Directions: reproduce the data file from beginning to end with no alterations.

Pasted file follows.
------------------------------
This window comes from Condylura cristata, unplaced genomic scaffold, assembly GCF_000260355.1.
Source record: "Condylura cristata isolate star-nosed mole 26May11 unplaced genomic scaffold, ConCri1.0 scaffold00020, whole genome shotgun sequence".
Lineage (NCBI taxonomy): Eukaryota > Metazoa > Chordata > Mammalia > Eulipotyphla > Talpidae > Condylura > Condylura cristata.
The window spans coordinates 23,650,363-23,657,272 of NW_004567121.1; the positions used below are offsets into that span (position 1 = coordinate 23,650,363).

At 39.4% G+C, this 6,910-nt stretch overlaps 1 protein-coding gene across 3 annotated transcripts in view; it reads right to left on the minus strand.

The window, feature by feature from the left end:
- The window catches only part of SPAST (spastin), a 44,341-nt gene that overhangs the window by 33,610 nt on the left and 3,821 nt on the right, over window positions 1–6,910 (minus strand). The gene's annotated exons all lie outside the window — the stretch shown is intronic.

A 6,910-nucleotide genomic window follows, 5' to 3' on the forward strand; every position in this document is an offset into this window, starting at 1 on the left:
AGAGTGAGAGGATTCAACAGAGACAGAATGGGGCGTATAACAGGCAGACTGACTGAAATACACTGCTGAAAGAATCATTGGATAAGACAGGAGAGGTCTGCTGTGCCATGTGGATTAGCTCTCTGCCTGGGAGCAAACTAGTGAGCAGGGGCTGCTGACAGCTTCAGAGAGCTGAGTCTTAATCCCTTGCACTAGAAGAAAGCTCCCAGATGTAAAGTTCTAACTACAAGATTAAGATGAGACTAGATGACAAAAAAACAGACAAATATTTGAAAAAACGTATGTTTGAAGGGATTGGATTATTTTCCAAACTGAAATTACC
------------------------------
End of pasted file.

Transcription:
This window comes from Condylura cristata, unplaced genomic scaffold, assembly GCF_000260355.1.
Source record: "Condylura cristata isolate star-nosed mole 26May11 unplaced genomic scaffold, ConCri1.0 scaffold00020, whole genome shotgun sequence".
Lineage (NCBI taxonomy): Eukaryota > Metazoa > Chordata > Mammalia > Eulipotyphla > Talpidae > Condylura > Condylura cristata.
The window spans coordinates 23,650,363-23,657,272 of NW_004567121.1; the positions used below are offsets into that span (position 1 = coordinate 23,650,363).

At 39.4% G+C, this 6,910-nt stretch overlaps 1 protein-coding gene across 3 annotated transcripts in view; it reads right to left on the minus strand.

The window, feature by feature from the left end:
- The window catches only part of SPAST (spastin), a 44,341-nt gene that overhangs the window by 33,610 nt on the left and 3,821 nt on the right, over window positions 1–6,910 (minus strand). The gene's annotated exons all lie outside the window — the stretch shown is intronic.

A 6,910-nucleotide genomic window follows, 5' to 3' on the forward strand; every position in this document is an offset into this window, starting at 1 on the left:
AGAGTGAGAGGATTCAACAGAGACAGAATGGGGCGTATAACAGGCAGACTGACTGAAATACACTGCTGAAAGAATCATTGGATAAGACAGGAGAGGTCTGCTGTGCCATGTGGATTAGCTCTCTGCCTGGGAGCAAACTAGTGAGCAGGGGCTGCTGACAGCTTCAGAGAGCTGAGTCTTAATCCCTTGCACTAGAAGAAAGCTCCCAGATGTAAAGTTCTAACTACAAGATTAAGATGAGACTAGATGACAAAAAAACAGACAAATATTTGAAAAAACGTATGTTTGAAGGGATTGGATTATTTTCCAAACTGAAATTACC